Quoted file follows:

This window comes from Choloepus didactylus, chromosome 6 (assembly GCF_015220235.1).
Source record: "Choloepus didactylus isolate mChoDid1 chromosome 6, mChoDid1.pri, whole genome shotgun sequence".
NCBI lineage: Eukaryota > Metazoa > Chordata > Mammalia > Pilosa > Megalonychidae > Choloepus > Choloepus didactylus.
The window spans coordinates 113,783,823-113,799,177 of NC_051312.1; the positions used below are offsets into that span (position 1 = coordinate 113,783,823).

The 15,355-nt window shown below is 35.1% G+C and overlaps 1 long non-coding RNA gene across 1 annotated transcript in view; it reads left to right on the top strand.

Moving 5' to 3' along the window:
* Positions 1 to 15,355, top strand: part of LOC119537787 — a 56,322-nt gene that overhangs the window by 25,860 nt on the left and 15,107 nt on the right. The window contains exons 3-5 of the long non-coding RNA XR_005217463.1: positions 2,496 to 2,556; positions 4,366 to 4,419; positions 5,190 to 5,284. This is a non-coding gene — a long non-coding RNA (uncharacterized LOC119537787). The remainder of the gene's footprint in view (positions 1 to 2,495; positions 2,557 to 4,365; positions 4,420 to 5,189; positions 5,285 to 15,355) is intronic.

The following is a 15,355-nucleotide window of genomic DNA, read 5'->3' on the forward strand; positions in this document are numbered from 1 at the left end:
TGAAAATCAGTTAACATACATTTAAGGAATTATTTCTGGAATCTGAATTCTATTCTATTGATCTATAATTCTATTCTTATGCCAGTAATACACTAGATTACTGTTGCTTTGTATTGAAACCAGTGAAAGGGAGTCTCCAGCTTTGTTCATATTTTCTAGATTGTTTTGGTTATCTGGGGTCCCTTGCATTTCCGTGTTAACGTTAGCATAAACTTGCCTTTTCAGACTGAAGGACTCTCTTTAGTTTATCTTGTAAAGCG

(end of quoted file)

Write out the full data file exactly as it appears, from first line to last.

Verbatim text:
This window comes from Choloepus didactylus, chromosome 6 (assembly GCF_015220235.1).
Source record: "Choloepus didactylus isolate mChoDid1 chromosome 6, mChoDid1.pri, whole genome shotgun sequence".
NCBI lineage: Eukaryota > Metazoa > Chordata > Mammalia > Pilosa > Megalonychidae > Choloepus > Choloepus didactylus.
The window spans coordinates 113,783,823-113,799,177 of NC_051312.1; the positions used below are offsets into that span (position 1 = coordinate 113,783,823).

The 15,355-nt window shown below is 35.1% G+C and overlaps 1 long non-coding RNA gene across 1 annotated transcript in view; it reads left to right on the top strand.

Moving 5' to 3' along the window:
* Positions 1 to 15,355, top strand: part of LOC119537787 — a 56,322-nt gene that overhangs the window by 25,860 nt on the left and 15,107 nt on the right. The window contains exons 3-5 of the long non-coding RNA XR_005217463.1: positions 2,496 to 2,556; positions 4,366 to 4,419; positions 5,190 to 5,284. This is a non-coding gene — a long non-coding RNA (uncharacterized LOC119537787). The remainder of the gene's footprint in view (positions 1 to 2,495; positions 2,557 to 4,365; positions 4,420 to 5,189; positions 5,285 to 15,355) is intronic.

The following is a 15,355-nucleotide window of genomic DNA, read 5'->3' on the forward strand; positions in this document are numbered from 1 at the left end:
TGAAAATCAGTTAACATACATTTAAGGAATTATTTCTGGAATCTGAATTCTATTCTATTGATCTATAATTCTATTCTTATGCCAGTAATACACTAGATTACTGTTGCTTTGTATTGAAACCAGTGAAAGGGAGTCTCCAGCTTTGTTCATATTTTCTAGATTGTTTTGGTTATCTGGGGTCCCTTGCATTTCCGTGTTAACGTTAGCATAAACTTGCCTTTTCAGACTGAAGGACTCTCTTTAGTTTATCTTGTAAAGCG